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The Sea

Corinne Bailey Rae: The Sea

  • Corinne Bailey Rae
  • Jazz & BluesPop
  • Out now
  • Groove/Virgin
  • Various
reviewed by
Hannah Cooper
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Corinne Bailey Rae: The Sea

A
morning bicycle ride down a dirt road, whilst singing about ‘Sipping tea
at a bar on the roadside’, is perhaps the most common image that comes to
mind when one hears the name of English-born singer/songwriter, Corinne Bailey
Rae.

The
image, taken from her self-debut, 2006 title track’s music video ‘Put Your
Records On’, introduces Rae as a
fun-loving, down-to-earth gal with her cheery lyrics and effervescent yet
soulful beats. Selling over 4 million albums in the past four years and placing
her at the top of the charts from the USA to the UK, Rae hit the soul and RnB
scene with a fresh face and a wistful, bohemian style.

While
Rae’s original success did indeed stem from her talk of bicycle rides and
butterflies, the recent release of her long-awaited second album The Sea, has more than surprised her fans; they have received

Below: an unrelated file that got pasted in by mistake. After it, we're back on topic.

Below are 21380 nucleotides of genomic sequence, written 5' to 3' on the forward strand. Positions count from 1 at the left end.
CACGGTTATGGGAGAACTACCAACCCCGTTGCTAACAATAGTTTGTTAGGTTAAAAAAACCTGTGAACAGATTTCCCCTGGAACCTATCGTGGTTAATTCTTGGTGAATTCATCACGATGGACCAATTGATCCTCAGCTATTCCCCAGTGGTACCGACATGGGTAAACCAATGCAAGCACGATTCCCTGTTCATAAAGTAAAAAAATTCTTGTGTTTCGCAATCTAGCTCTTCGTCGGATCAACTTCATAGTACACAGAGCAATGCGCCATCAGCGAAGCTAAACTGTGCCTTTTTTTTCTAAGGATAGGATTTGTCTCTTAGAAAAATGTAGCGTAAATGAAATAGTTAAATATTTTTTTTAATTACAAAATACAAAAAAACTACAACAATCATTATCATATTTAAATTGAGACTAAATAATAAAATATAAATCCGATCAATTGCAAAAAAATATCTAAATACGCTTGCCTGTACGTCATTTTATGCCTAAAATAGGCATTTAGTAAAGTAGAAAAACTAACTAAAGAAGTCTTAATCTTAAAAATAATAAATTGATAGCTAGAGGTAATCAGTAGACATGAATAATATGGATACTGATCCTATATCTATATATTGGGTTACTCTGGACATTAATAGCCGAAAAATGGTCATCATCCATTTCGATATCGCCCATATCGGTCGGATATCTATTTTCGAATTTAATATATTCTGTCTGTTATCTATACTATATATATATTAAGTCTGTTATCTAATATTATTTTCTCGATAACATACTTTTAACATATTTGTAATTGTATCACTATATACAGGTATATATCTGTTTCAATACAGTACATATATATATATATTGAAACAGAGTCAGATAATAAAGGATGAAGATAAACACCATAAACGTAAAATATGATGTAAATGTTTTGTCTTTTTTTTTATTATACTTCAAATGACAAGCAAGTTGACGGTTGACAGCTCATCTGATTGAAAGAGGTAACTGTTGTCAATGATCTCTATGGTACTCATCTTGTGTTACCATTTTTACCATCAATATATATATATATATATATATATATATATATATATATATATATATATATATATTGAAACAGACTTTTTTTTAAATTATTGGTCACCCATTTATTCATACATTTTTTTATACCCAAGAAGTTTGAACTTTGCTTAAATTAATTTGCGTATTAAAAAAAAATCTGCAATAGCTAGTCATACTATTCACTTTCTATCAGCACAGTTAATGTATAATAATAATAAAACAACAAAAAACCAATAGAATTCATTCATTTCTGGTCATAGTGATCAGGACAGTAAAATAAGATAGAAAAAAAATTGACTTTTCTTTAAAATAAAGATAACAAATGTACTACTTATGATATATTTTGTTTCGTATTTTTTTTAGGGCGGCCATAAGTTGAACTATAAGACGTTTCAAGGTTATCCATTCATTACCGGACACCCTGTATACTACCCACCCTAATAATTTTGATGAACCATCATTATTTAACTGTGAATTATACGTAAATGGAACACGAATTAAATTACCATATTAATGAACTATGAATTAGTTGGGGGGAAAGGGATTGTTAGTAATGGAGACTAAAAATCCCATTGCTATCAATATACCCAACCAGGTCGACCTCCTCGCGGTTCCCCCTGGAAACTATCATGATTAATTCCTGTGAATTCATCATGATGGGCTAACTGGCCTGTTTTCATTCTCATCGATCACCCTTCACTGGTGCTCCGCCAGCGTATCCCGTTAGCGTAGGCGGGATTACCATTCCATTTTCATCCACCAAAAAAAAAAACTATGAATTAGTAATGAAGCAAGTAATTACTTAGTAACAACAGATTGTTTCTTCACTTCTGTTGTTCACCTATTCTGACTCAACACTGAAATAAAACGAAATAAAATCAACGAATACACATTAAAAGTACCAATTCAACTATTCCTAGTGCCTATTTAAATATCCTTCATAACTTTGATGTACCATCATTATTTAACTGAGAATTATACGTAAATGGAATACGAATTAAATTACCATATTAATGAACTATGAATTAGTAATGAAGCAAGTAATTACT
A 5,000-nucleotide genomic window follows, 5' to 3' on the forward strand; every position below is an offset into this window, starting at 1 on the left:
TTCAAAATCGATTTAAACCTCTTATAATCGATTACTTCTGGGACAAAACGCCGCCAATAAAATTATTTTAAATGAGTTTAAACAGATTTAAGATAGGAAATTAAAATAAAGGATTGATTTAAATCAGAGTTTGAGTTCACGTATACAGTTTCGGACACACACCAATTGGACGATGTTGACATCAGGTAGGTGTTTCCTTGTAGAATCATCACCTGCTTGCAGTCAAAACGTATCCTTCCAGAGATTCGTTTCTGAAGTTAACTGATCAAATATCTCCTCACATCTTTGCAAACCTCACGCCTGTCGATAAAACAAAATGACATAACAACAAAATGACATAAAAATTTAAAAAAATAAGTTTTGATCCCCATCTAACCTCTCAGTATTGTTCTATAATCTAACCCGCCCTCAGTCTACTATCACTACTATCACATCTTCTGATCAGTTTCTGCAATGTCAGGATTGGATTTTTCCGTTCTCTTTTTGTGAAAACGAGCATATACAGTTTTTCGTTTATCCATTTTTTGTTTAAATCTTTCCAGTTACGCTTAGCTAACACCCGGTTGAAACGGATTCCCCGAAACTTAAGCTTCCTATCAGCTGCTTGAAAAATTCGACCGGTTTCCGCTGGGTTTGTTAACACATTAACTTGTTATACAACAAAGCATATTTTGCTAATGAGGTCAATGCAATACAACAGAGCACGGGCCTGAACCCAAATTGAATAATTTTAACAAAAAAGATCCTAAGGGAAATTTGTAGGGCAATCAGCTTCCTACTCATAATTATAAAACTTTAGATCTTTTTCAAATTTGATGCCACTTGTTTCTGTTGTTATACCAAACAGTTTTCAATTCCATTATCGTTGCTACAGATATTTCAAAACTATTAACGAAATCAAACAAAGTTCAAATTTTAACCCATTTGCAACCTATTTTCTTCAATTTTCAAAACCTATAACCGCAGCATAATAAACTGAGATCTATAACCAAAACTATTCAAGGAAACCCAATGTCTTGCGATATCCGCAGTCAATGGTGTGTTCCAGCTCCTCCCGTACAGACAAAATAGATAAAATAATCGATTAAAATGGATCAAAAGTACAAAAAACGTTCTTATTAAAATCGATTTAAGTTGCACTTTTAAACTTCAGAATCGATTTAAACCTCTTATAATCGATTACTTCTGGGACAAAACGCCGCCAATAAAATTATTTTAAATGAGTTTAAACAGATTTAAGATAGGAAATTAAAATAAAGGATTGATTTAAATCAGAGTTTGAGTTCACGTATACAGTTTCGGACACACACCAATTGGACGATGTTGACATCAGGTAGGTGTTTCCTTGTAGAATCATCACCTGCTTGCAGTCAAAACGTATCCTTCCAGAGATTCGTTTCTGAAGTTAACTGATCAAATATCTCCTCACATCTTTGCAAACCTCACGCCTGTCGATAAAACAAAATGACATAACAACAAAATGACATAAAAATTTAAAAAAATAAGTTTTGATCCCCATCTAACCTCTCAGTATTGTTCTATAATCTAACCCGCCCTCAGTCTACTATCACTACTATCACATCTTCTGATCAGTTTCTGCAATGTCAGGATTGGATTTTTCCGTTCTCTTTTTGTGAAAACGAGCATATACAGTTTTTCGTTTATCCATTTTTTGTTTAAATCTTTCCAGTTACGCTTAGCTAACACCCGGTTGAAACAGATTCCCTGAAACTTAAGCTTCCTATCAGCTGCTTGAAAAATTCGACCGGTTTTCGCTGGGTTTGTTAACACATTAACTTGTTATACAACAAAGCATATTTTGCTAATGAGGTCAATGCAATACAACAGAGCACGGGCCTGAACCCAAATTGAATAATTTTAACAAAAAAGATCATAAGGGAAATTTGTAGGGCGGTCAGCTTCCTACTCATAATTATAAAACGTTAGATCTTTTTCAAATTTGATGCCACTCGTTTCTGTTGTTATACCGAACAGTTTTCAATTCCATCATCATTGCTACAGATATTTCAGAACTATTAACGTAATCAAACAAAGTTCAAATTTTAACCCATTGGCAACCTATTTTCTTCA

something much more deeply rooted in human emotion, as she stares it in the face.  

The
album’s release comes after a two-year gap in production, following the death
of Rae’s husband and saxophonist, Jason Rae. Rae’s experiences with the
grieving process carries a heavy weight throughout the album, along with her
absolute ability to savor life like little fireflies in a jar; allowing the
elements of hope, despair, inspiration, loss and love to intertwine with heart-rendering honesty.

In the
opening track ‘Are You Here’, Rae’s delicate voice sings ‘And he
comes to lay me down in a garden of tuberoses’, accompanied by a delicately
strummed guitar. The approaching of her imagination while longing for her late
husband’s love makes this song hauntingly moving.

‘I
would like to call it Beauty’ openly describes Rae’s perspective on dealing
with grief, incorporating a poignant, jazz-infused lament as she describes her
new-found awareness of raw, human emotion in a subtly graceful way.

With
the album’s central matter primarily revolving around her heartbreak, Rae
brings balance including songs like ‘The Blackest Lily’ and ‘Paris Nights/New York Mornings’, embracing the delightful,
worry-free moments of life. In the latter, the lyrics ‘Breakfast at
Mickey’s/ Make-up still on/ Elbows on the greasy table cloth/ One more coffee
and one last cigarette’ illustrate a blissful scene that is all too
familiar. The song’s poppy take, accompanied by Rae’s light, flying vocals,
assures us that even in the darkest of epoch, joy can be found.

If your current
disposition is calling to be touched by the beauty that The
Sea
brings, you won’t be disappointed. You may want to keep some tissues
around, but rest assured it’s not all doom and gloom.

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